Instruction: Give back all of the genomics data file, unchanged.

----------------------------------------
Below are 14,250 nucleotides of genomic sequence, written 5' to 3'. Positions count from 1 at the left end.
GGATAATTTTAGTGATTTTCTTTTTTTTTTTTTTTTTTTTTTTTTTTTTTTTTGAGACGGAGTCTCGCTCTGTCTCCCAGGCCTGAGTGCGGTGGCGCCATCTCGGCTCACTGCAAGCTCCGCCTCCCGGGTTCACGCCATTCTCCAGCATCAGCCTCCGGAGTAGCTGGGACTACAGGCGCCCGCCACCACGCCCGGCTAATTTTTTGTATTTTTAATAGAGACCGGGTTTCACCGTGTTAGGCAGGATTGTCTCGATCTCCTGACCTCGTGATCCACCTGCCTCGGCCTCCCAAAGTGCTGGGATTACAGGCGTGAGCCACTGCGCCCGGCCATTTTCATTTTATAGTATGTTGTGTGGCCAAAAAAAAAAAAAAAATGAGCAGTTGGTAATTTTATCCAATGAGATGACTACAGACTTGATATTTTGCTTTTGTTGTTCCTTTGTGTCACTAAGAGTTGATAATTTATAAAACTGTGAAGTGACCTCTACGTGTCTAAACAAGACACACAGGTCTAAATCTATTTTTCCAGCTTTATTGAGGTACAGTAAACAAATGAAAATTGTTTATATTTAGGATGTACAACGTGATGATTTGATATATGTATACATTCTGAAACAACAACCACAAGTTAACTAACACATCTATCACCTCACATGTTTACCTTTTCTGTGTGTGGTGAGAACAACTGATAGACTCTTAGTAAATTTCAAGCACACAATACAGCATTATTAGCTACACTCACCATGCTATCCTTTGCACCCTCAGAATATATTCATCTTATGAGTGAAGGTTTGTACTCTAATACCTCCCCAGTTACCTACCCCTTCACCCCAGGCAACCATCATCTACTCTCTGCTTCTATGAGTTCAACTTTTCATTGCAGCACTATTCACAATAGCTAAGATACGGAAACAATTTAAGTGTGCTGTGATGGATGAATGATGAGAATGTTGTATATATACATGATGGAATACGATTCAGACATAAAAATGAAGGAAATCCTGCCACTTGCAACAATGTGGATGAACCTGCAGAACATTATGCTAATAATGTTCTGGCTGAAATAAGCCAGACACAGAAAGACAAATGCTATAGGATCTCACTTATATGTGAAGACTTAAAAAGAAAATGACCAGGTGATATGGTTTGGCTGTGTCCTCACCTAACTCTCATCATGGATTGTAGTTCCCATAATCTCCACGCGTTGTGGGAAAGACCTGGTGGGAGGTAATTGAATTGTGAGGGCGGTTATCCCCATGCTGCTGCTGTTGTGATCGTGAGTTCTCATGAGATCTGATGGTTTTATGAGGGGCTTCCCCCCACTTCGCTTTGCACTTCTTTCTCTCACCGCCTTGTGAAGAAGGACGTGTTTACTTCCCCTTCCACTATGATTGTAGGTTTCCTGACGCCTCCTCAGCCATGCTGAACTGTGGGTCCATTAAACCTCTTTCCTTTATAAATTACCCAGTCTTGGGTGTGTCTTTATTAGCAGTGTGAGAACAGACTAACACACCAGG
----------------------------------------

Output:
Below are 14,250 nucleotides of genomic sequence, written 5' to 3'. Positions count from 1 at the left end.
GGATAATTTTAGTGATTTTCTTTTTTTTTTTTTTTTTTTTTTTTTTTTTTTTTGAGACGGAGTCTCGCTCTGTCTCCCAGGCCTGAGTGCGGTGGCGCCATCTCGGCTCACTGCAAGCTCCGCCTCCCGGGTTCACGCCATTCTCCAGCATCAGCCTCCGGAGTAGCTGGGACTACAGGCGCCCGCCACCACGCCCGGCTAATTTTTTGTATTTTTAATAGAGACCGGGTTTCACCGTGTTAGGCAGGATTGTCTCGATCTCCTGACCTCGTGATCCACCTGCCTCGGCCTCCCAAAGTGCTGGGATTACAGGCGTGAGCCACTGCGCCCGGCCATTTTCATTTTATAGTATGTTGTGTGGCCAAAAAAAAAAAAAAAATGAGCAGTTGGTAATTTTATCCAATGAGATGACTACAGACTTGATATTTTGCTTTTGTTGTTCCTTTGTGTCACTAAGAGTTGATAATTTATAAAACTGTGAAGTGACCTCTACGTGTCTAAACAAGACACACAGGTCTAAATCTATTTTTCCAGCTTTATTGAGGTACAGTAAACAAATGAAAATTGTTTATATTTAGGATGTACAACGTGATGATTTGATATATGTATACATTCTGAAACAACAACCACAAGTTAACTAACACATCTATCACCTCACATGTTTACCTTTTCTGTGTGTGGTGAGAACAACTGATAGACTCTTAGTAAATTTCAAGCACACAATACAGCATTATTAGCTACACTCACCATGCTATCCTTTGCACCCTCAGAATATATTCATCTTATGAGTGAAGGTTTGTACTCTAATACCTCCCCAGTTACCTACCCCTTCACCCCAGGCAACCATCATCTACTCTCTGCTTCTATGAGTTCAACTTTTCATTGCAGCACTATTCACAATAGCTAAGATACGGAAACAATTTAAGTGTGCTGTGATGGATGAATGATGAGAATGTTGTATATATACATGATGGAATACGATTCAGACATAAAAATGAAGGAAATCCTGCCACTTGCAACAATGTGGATGAACCTGCAGAACATTATGCTAATAATGTTCTGGCTGAAATAAGCCAGACACAGAAAGACAAATGCTATAGGATCTCACTTATATGTGAAGACTTAAAAAGAAAATGACCAGGTGATATGGTTTGGCTGTGTCCTCACCTAACTCTCATCATGGATTGTAGTTCCCATAATCTCCACGCGTTGTGGGAAAGACCTGGTGGGAGGTAATTGAATTGTGAGGGCGGTTATCCCCATGCTGCTGCTGTTGTGATCGTGAGTTCTCATGAGATCTGATGGTTTTATGAGGGGCTTCCCCCCACTTCGCTTTGCACTTCTTTCTCTCACCGCCTTGTGAAGAAGGACGTGTTTACTTCCCCTTCCACTATGATTGTAGGTTTCCTGACGCCTCCTCAGCCATGCTGAACTGTGGGTCCATTAAACCTCTTTCCTTTATAAATTACCCAGTCTTGGGTGTGTCTTTATTAGCAGTGTGAGAACAGACTAACACACCAGG